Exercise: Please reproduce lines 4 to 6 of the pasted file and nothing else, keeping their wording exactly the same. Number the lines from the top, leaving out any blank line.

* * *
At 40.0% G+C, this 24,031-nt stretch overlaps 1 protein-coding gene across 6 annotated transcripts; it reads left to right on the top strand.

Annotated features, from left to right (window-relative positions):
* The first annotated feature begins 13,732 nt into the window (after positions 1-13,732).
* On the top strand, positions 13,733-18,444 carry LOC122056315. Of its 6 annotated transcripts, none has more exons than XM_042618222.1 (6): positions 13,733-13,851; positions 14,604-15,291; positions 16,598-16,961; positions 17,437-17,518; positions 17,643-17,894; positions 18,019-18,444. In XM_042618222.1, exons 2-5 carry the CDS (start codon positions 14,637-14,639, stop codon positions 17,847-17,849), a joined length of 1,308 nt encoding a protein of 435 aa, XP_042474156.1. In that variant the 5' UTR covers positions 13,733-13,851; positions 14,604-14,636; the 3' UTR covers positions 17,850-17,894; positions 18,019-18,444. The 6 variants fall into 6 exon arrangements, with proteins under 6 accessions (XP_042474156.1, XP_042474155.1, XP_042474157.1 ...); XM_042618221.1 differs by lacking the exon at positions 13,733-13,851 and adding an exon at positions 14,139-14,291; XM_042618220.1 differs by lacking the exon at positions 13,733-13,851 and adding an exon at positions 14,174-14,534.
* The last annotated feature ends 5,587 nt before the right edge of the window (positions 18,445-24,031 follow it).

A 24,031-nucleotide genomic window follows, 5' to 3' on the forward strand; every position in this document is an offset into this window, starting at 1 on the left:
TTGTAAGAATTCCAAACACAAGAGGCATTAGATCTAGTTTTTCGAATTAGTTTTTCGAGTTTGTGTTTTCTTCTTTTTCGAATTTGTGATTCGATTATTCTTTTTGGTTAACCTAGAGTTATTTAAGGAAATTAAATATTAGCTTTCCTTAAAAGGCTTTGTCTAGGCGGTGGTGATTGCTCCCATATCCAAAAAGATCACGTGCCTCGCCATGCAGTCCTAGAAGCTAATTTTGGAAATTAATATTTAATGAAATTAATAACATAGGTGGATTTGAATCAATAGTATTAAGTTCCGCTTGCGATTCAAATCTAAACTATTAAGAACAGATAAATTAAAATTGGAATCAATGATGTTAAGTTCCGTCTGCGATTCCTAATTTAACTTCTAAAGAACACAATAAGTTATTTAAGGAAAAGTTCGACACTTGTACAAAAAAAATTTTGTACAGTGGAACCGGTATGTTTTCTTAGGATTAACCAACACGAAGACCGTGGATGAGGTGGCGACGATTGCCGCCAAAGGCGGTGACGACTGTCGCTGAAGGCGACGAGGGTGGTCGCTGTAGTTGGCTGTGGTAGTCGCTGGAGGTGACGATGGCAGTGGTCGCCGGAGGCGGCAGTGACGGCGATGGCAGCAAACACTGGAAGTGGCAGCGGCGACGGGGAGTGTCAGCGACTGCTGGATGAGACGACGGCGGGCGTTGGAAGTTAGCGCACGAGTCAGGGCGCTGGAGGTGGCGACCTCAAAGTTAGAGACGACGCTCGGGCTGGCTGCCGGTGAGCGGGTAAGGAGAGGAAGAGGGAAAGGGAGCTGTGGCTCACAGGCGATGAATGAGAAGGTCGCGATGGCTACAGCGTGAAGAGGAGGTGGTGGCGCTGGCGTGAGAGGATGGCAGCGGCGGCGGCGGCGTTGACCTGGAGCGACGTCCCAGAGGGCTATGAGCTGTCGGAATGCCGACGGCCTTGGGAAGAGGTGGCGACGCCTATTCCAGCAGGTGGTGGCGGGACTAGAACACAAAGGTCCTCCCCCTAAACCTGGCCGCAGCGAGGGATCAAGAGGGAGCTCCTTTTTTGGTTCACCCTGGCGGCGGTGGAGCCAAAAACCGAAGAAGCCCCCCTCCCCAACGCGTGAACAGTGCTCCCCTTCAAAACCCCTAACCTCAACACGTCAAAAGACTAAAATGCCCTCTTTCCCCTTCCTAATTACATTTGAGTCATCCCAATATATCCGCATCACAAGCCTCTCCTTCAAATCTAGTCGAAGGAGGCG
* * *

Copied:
* On the top strand, positions 13,733-18,444 carry LOC122056315. Of its 6 annotated transcripts, none has more exons than XM_042618222.1 (6): positions 13,733-13,851; positions 14,604-15,291; positions 16,598-16,961; positions 17,437-17,518; positions 17,643-17,894; positions 18,019-18,444. In XM_042618222.1, exons 2-5 carry the CDS (start codon positions 14,637-14,639, stop codon positions 17,847-17,849), a joined length of 1,308 nt encoding a protein of 435 aa, XP_042474156.1. In that variant the 5' UTR covers positions 13,733-13,851; positions 14,604-14,636; the 3' UTR covers positions 17,850-17,894; positions 18,019-18,444. The 6 variants fall into 6 exon arrangements, with proteins under 6 accessions (XP_042474156.1, XP_042474155.1, XP_042474157.1 ...); XM_042618221.1 differs by lacking the exon at positions 13,733-13,851 and adding an exon at positions 14,139-14,291; XM_042618220.1 differs by lacking the exon at positions 13,733-13,851 and adding an exon at positions 14,174-14,534.
* The last annotated feature ends 5,587 nt before the right edge of the window (positions 18,445-24,031 follow it).

A 24,031-nucleotide genomic window follows, 5' to 3' on the forward strand; every position in this document is an offset into this window, starting at 1 on the left: